Feeds

Watch out, MARTIANS: 1.3 tonne INDIAN ROBOT is on its way

Blinged-out gold sat to show China how it's Yinghuo-done

Intelligent flash storage arrays

Indian space-wallahs are celebrating the successful launch of an unmanned mission to Mars.

A rocket carrying the Mars probe blasted off from Sriharikota spaceport on the south east coast of India at about 9.08 GMT, about 90 minutes ago at the time of publication. So far, the only crash in the mission was at the Indian Space Research Organisation's (ISRO) website, which was meant to be showing live footage but crumbled under the weight of visitor numbers.

The Rs 450 crore (£45m, $74m) Mars Orbiter Mission, which is known as Mangalyaan, throws down a gauntlet to China, which is India's rival in a closely fought Asian space race.

China's Mars hopes were crushed in 2011, when its Yinghuo-1 satellite was stalled along with the Russian space probe, Phobos-Grunt, to which it was attached. China's taikonuats are still planning a 2017 manned Moon mission and continue to plan Mars missions, and are so confident about their eventual Mars success that they're looking into ways to plant astro-farms to feed themselves once they get there.

But India has denied the mission is designed to get one over China.

"We are in competition with ourselves in the areas that we have charted for ourselves," ISRO chairman K Radhakrishnan said last week. "Each country has its own priorities."

However, that's not how the rest of India sees it.

"In the last century the space race meant the US against the Soviets. In the 21st century it means India against China," said Pallava Bagla, an Indian science journalist. "There is a lot of national pride involved in this."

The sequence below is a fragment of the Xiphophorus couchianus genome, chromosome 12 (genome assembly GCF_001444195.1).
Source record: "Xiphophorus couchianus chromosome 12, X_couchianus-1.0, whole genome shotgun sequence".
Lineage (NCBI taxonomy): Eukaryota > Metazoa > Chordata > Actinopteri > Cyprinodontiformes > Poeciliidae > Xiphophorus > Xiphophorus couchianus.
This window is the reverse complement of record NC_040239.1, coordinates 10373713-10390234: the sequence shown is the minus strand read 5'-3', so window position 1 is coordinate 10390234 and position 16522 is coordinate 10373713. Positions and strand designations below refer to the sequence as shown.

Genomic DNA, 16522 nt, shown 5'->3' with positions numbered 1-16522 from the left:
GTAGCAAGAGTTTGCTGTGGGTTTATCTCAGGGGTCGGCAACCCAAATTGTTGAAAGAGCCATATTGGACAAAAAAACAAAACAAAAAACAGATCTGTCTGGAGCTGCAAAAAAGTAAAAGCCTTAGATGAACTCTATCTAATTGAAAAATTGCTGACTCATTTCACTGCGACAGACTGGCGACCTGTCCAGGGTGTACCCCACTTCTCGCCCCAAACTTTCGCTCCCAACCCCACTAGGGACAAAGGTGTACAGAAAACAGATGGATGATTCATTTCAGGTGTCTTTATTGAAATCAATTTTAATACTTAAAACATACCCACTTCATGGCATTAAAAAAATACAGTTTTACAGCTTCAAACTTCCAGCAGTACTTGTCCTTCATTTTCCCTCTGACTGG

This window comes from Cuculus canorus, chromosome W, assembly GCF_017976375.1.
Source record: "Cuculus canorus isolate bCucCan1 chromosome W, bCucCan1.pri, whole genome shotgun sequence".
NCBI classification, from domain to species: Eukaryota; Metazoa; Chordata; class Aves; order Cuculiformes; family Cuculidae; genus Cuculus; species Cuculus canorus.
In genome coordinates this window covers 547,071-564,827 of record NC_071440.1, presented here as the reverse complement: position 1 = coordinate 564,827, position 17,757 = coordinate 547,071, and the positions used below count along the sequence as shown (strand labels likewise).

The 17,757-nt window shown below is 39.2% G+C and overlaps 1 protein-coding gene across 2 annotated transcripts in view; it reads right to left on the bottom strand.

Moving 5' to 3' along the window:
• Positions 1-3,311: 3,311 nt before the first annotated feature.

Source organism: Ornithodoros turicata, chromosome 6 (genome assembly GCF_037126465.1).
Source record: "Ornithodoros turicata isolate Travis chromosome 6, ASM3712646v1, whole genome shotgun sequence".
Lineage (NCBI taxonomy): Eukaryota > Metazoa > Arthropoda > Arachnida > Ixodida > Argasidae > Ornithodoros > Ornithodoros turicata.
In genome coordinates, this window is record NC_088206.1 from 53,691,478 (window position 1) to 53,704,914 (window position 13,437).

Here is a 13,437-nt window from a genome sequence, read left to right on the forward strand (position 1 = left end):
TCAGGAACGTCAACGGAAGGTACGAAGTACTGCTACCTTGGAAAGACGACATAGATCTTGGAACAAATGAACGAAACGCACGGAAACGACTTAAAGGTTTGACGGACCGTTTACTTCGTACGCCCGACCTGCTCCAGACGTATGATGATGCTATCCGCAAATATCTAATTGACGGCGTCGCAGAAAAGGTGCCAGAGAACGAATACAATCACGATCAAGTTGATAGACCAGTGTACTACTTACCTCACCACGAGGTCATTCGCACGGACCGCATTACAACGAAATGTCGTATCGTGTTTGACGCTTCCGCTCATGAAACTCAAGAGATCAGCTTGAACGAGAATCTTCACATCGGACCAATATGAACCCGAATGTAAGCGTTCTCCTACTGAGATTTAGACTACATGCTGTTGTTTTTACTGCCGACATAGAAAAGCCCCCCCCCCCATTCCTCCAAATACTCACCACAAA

The mission is expected to take nine months to reach Mars. The gold-coloured robotic satellite, which is about the size of small car at a weight of 1,350kg, will first orbit the earth for a month to build up momentum.

Once it is travelling quickly enough, the probe will shoot off to Mars and settle into orbit, hopefully beaming back data to India.

NASA is helping with the Mangalyaan mission and will help ISRO with communications. The American space agency will launch its own Mars mission later this month.

In space terms, the mission is fairly cheap. Nonetheless, some observers are surprised that a country with such visible problems with poverty would spend its dosh on sending a probe to Mars. ®

Remote control for virtualized desktops

More from The Register

next story
Renewable energy 'simply WON'T WORK': Top Google engineers
Windmills, solar, tidal - all a 'false hope', say Stanford PhDs
Rosetta probot drilling DENIED: Philae has its 'LEG in the AIR'
NOT best position for scientific fulfillment
FORGET the CLIMATE: FATTIES are a MUCH BIGGER problem - study
Fat guy? Drink or smoke? You're worse than a TERRORIST
SEX BEAST SEALS may be egging each other on to ATTACK PENGUINS
Boffin: 'I think the behaviour is increasing in frequency'
HUMAN DNA 'will be FOUND ON MOON' – rocking boffin Brian Cox
Crowdfund plan to stimulate Blighty's space programme
Post-pub nosh neckfiller: The MIGHTY Scotch egg
Off to the boozer? This delicacy might help mitigate the effects
I'M SO SORRY, sobs Rosetta Brit boffin in 'sexist' sexy shirt storm
'He is just being himself' says proud mum of larger-than-life physicist
NASA launches new climate model at SC14
75 days of supercomputing later ...
prev story

Whitepapers

Why cloud backup?
Combining the latest advancements in disk-based backup with secure, integrated, cloud technologies offer organizations fast and assured recovery of their critical enterprise data.
Getting started with customer-focused identity management
Learn why identity is a fundamental requirement to digital growth, and how without it there is no way to identify and engage customers in a meaningful way.
High Performance for All
While HPC is not new, it has traditionally been seen as a specialist area – is it now geared up to meet more mainstream requirements?
The next step in data security
With recent increased privacy concerns and computers becoming more powerful, the chance of hackers being able to crack smaller-sized RSA keys increases.
Saudi Petroleum chooses Tegile storage solution
A storage solution that addresses company growth and performance for business-critical applications of caseware archive and search along with other key operational systems.